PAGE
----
By Jarret Adams
U.S. Energy Secretary Steven Chu told the Wall Street Journal/Dow Jones Sept. 24 that he would “push for billions of dollars in new loan guarantee authority” to help facilitate the construction additional nuclear power plants.
“If you really want to restart the American nuclear energy industry in a serious way…we (need to) send signals to the industry that the U.S. is serious about investing in nuclear power plants,” Chu told Dow Jones. He added that there are four or five more that could go forward with additional loan guarantee support. In fact, the number is much larger than that.
While the Department of Energy (DOE) has received applications for loan guarantees that would total more than $100 billion, it only has enough to backstop loans of $18.5 billion, about four to five new plants.
Sec. Chu also noted that nuclear energy is an important factor in helping prevent CO2 emissions. “It’s part of how we’re going to get to the carbon reductions we need in order to avoid the worst of climate change,” he told Dow Jones.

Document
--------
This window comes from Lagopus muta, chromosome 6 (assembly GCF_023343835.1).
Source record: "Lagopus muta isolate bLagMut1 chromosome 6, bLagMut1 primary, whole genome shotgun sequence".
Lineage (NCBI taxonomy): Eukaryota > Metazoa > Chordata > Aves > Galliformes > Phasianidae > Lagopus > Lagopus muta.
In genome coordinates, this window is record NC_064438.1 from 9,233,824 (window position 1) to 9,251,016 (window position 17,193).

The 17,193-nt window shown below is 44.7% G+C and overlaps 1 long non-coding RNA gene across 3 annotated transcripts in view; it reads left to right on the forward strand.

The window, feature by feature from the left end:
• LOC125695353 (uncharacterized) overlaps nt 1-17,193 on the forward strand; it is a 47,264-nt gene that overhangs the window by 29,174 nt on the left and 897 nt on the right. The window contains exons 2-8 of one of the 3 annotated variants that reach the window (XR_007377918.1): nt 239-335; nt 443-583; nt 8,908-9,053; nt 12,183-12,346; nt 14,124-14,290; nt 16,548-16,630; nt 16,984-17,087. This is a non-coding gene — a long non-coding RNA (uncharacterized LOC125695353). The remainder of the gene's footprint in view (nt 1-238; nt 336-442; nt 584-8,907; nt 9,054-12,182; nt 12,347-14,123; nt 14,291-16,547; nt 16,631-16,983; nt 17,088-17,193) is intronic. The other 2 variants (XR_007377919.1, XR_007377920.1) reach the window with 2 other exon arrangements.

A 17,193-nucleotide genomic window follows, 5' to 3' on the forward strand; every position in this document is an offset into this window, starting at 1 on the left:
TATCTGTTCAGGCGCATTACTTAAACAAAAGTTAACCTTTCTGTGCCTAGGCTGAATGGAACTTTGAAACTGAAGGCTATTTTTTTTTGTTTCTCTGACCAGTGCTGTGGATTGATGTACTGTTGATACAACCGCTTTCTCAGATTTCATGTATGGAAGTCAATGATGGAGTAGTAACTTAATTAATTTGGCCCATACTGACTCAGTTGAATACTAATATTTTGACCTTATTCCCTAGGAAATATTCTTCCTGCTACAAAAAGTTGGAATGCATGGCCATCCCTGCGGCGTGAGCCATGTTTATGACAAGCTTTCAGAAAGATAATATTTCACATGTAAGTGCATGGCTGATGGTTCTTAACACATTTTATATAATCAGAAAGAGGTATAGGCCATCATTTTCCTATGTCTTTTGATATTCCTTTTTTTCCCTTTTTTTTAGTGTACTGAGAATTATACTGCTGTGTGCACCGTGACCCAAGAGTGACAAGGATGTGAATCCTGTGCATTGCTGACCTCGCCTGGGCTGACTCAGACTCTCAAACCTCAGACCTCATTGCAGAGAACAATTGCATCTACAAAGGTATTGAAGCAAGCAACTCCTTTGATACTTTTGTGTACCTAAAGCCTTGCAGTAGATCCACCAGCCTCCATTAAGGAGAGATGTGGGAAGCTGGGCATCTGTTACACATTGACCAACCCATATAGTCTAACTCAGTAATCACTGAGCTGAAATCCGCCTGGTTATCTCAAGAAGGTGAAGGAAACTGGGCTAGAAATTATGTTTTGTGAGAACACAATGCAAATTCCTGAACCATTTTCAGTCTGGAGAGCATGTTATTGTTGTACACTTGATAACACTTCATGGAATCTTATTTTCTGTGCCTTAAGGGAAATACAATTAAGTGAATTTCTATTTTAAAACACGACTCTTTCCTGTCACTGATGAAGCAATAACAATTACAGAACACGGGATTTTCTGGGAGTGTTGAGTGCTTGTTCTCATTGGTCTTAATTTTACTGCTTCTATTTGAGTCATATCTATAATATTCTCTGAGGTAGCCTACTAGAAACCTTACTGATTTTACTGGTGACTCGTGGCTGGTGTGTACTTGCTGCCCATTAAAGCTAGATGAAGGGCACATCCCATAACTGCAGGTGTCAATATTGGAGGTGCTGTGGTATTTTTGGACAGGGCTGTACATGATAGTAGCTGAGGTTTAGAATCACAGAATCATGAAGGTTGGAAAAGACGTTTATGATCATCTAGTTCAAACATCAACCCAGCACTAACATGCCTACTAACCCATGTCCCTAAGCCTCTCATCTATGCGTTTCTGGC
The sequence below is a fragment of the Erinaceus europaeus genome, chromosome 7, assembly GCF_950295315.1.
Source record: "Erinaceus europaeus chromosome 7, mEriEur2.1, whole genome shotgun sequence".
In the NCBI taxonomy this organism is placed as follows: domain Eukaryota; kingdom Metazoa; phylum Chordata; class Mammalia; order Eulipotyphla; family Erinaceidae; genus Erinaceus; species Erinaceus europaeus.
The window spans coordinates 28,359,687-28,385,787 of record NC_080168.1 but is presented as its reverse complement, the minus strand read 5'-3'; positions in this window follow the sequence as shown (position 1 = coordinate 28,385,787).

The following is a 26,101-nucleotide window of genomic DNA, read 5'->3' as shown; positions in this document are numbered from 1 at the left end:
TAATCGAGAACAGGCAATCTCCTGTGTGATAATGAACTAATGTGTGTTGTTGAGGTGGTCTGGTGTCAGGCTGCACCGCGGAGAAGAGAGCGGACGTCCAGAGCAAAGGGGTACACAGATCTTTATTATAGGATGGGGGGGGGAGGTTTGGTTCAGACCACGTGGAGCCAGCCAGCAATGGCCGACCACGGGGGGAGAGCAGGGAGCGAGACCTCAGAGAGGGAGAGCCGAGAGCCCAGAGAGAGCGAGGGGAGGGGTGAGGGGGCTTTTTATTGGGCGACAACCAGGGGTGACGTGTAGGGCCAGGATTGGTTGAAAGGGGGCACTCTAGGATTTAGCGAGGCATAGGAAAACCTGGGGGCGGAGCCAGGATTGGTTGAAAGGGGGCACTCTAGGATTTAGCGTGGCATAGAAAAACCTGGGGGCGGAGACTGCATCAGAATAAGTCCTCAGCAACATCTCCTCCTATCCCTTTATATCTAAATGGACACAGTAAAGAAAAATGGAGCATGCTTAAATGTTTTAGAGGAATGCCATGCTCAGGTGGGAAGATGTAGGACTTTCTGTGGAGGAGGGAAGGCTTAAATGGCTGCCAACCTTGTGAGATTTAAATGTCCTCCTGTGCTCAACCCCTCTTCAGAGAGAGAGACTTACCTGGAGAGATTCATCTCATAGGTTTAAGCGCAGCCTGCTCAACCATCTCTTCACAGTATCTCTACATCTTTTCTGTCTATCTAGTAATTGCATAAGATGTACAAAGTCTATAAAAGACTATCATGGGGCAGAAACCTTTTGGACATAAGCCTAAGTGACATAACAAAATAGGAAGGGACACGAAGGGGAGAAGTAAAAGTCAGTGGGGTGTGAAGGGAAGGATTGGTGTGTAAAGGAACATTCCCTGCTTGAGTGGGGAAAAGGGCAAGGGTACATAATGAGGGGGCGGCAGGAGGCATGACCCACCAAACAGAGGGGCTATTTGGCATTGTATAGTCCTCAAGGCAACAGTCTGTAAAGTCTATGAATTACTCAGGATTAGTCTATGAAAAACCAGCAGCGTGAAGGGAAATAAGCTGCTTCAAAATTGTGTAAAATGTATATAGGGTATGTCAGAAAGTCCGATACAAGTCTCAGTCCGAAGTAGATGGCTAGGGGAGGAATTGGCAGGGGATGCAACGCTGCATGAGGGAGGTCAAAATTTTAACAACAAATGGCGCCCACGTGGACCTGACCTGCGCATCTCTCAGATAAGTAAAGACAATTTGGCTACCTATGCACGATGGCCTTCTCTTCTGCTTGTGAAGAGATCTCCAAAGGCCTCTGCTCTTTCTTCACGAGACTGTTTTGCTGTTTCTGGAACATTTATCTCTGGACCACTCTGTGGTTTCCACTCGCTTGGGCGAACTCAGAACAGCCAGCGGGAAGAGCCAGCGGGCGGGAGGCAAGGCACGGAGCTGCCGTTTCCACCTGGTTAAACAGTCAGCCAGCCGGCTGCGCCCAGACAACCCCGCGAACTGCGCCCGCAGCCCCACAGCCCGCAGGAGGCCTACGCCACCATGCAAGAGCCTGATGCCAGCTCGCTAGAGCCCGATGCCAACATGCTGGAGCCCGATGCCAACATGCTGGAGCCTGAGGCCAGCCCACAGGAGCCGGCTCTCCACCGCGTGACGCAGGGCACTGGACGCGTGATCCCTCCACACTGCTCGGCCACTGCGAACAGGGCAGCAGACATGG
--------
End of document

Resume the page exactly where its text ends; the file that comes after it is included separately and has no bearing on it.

This Op Ed from a retired Oregon State University professor hits the nail on the head:
“Loan guarantees are essential. They provide predictable financing and reduce the interest costs on private loans, which result in lower costs for consumers. The government already guarantees many billions of loans each year to help farmers, exporters, businesses and students. The government does not actually lend the money but agrees to pay it back in case the borrower defaults. If nuclear projects are properly managed, loan guarantees will cost taxpayers nothing.
The climate-change bill approved by the House would create a clean energy bank to provide loans for nuclear power and other types of low-carbon technologies. But the House arbitrarily placed a 30-percent limit on nuclear power’s share of the loans. If allowed to stand, the restriction would mean there would not be enough loans to go around for most of the nuclear plants now on the drawing board. The Senate needs to remove the restriction so that this country can benefit from a major expansion of nuclear power.
Being the largest source of carbon-free energy, nuclear power is part of the solution, not the problem. This is an enormous opportunity to contribute to the security and safety of ourselves and the rest of the world.”
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